- Hardcover: 368 pages
- Publisher: Berkley (May 9, 2017)
- Language: English
- ISBN-10: 0399174478
- ISBN-13: 978-0399174476
- Product Dimensions: 6.2 x 1.2 x 9.2 inches
- Shipping Weight: 1.2 pounds (View shipping rates and policies)
- Average Customer Review: 4.1 out of 5 stars See all reviews (107 customer reviews)
- Amazon Best Sellers Rank: #3,996 in Books (See Top 100 in Books)
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The Girl Who Knew Too Much Hardcover – May 9, 2017
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Praise for The Girl Who Knew Too Much
“There are fierce forces at play in every page of The Girl Who Knew Too Much, and you won’t be able to put down this captivating mystery until the last page is fervently turned. What’s not to love about a scandalous historical tale set in the glamorous years of 1930s Hollywood?”—Redbook
“All of the key ingredients—wit-infused writing, sharply etched characters, and plenty of simmering sexual chemistry—that readers have come to expect from Quick snap into perfect alignment in this stellar novel. Put that together with a plot that neatly marries high-stakes suspense and a glamorous, old Hollywood setting, and you have a blockbuster that will not only delight historical-romance readers but also entice historical-mystery fans to join in on the fun.”—Booklist, starred review
“This swiftly moving romance brims with surprising plot twists, delicious sensuality, and a delightfully classy 1930s California setting. An adventurous romp that will have readers hungry for more.”—Library Journal, starred review
“Quick’s ambitious novel, set during the golden age of Hollywood, sparkles with wit and clever plotting.”—Publishers Weekly, starred review
“Quick is often named as one of the inventors of the romantic mystery, and she writes the genre effortlessly—the love story and the mystery are beautifully intertwined here...”—The Washington Post
About the Author
Amanda Quick is a pseudonym for Jayne Ann Krentz, the author of more than fifty New York Times bestsellers. She writes historical romance novels under the Quick name, contemporary romantic suspense novels under the Krentz name, and futuristic romance novels under the pseudonym Jayne Castle. There are more than 35 million copies of her books in print.
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Top Customer Reviews
This book opens with a bang as Anna Harris (later known as Irene Glasson) comes upon her murdered boss. She discovers things have not been as they seem and her life could be in jeopardy with her knowledge of a notebook containing sensitive information. She takes the book, her cash and flees cross country in her Packard. In order to stay under the radar, she changes her name to Irene Glasson, leaves her Packard along the road and becomes a gossip reporter in California. Following the trail of an up and coming actor, she discovers another dead body, this one belonging to her informant. While trying to get to the truth of what happened she develops a relationship with the manager of the hotel (Oliver Ward) where the actor is staying. From this point the novel is classic Krentz/Quick suspense. I won’t spoil it for you with the details but it was fabulous.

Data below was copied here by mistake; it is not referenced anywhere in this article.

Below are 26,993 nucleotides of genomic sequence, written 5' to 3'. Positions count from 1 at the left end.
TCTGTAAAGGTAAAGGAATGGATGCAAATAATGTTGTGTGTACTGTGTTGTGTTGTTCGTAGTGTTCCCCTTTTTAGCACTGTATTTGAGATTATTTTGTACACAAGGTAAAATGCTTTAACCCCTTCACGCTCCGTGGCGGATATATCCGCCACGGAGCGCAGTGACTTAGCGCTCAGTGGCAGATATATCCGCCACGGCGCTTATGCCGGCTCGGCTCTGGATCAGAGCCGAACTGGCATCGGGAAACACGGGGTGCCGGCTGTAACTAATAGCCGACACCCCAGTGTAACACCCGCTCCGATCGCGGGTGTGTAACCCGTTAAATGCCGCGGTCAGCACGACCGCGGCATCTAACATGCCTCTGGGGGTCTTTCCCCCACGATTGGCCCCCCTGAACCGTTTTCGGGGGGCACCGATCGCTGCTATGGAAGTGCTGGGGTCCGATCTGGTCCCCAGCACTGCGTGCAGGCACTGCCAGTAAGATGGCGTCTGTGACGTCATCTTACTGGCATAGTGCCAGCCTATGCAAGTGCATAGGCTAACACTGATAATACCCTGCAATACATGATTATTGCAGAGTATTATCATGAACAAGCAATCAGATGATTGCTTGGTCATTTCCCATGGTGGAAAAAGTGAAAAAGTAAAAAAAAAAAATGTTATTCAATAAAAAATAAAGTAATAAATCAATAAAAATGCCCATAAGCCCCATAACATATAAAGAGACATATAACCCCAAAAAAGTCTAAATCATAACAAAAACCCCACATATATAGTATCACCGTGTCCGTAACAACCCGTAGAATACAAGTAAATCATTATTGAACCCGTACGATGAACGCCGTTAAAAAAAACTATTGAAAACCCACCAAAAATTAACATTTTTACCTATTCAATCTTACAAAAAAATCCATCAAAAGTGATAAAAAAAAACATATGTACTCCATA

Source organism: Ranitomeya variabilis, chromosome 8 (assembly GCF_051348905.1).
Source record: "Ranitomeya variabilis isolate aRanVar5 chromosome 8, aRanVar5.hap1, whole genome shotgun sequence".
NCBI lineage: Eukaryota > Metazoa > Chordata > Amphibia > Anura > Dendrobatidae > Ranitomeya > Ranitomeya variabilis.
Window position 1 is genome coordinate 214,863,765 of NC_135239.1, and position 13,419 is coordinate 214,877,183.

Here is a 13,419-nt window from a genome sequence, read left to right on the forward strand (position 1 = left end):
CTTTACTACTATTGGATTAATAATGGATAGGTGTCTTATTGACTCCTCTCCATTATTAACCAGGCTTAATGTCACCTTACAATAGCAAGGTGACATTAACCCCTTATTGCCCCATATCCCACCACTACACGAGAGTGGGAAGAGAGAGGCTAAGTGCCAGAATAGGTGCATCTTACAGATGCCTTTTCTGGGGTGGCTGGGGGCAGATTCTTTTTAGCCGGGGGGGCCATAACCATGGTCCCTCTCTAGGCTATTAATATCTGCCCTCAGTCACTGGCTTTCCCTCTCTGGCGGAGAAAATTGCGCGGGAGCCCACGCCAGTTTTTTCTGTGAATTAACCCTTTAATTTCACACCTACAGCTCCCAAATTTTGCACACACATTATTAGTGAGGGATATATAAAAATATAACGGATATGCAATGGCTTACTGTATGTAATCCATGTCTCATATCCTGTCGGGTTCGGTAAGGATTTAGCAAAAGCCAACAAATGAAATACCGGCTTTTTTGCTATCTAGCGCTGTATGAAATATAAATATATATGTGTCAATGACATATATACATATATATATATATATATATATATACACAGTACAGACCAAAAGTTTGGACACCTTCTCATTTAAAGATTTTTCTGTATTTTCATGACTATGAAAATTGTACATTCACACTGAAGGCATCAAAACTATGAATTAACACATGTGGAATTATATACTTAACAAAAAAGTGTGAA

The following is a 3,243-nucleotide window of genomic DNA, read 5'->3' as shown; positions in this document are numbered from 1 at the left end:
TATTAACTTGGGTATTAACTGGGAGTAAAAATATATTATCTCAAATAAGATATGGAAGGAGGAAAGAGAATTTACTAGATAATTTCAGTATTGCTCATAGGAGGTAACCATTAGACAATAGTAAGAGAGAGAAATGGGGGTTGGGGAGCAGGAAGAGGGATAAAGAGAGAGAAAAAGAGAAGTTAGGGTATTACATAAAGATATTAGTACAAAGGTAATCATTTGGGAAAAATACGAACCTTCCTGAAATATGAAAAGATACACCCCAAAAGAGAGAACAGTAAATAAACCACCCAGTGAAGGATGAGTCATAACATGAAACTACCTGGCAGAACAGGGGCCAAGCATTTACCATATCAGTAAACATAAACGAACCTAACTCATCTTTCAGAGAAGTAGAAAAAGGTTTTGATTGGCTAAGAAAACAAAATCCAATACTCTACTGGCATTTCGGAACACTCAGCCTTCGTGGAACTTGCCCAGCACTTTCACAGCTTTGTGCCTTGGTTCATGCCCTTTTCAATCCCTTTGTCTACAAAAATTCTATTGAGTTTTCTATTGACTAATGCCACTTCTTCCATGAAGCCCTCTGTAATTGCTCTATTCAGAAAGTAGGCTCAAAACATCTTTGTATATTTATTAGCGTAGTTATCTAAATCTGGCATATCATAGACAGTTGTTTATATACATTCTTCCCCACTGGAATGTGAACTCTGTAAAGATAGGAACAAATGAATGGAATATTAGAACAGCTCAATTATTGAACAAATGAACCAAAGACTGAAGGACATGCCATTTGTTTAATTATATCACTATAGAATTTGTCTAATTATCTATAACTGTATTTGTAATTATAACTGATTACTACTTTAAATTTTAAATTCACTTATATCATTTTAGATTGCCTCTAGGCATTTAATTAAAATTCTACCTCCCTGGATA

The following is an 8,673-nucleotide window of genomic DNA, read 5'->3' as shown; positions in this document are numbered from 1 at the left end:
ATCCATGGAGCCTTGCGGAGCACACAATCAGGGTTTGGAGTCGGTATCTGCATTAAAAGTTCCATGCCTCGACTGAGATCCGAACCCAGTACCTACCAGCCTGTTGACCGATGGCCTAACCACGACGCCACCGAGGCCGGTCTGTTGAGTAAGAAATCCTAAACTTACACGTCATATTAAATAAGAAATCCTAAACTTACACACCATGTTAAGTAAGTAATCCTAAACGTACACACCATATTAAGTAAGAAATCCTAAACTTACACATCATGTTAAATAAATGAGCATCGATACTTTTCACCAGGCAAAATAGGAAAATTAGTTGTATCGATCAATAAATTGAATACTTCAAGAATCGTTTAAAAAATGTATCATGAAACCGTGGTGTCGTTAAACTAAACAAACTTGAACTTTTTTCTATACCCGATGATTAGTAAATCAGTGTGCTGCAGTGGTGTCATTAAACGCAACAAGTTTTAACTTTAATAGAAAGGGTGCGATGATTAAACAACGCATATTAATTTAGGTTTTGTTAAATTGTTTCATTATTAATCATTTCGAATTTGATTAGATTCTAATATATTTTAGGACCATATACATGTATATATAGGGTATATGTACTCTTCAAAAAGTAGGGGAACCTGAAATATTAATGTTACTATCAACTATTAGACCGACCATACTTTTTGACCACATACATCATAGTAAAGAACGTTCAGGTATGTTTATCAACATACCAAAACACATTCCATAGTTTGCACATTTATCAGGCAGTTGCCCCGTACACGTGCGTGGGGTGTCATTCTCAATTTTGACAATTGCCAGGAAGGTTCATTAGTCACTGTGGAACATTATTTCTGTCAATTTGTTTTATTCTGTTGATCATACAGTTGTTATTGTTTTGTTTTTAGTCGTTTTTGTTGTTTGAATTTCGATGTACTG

Amanda Quick did a great job transporting the reader to 1930’s Hollywood. Not just in the cars and clothes but the way the characters interacted with each other. They were true to the time period. I enjoyed the building of the relationship between Irene and Olivier. Despite their attraction, they were hesitant at first based on their pasts and came to trust one another as they worked to find a killer (or two). The quick wit and repartee of their conversations put me in mind of the old movies like The Thin Man series with William Powell and Myrna Loy. This novel would be a very good start to a series like that.
The Girl Who Knew Too Much will become one of my favorites. I intend to get a copy and re-read at my leisure. Thanks so much Amanda Quick/Jayne Ann Krentz for this delightful book. Please consider making this a series.
One, that it will become a series or at least a 2-3 part. I like the premise of the book and the characters are all engaging, from the hero Oliver to the heroine Irene and their friends. It had a good rapport going and I think they could have worked together in solving other mysteries.
The second thing I hope is that the relationship between hero and heroine would have time to deepen more before bigger steps are taken. Because even though the characters are drawn to one another from the beginning, it just seemed far fetched that they would marry so soon after meeting. I don't know, I guess I just wanted it to be more believable even though I know it's fiction. I want to believe it would last past the excitement and murder solving.
Either way, it's always a pleasure to read any of Ms. Krentz work. And while this book is set in the early 1900's, it does have more of a modern feel to it as opposed to the usual Amanda Quick book. It's still a fun read and I look forward to reading more from one of my favourite writers of all time.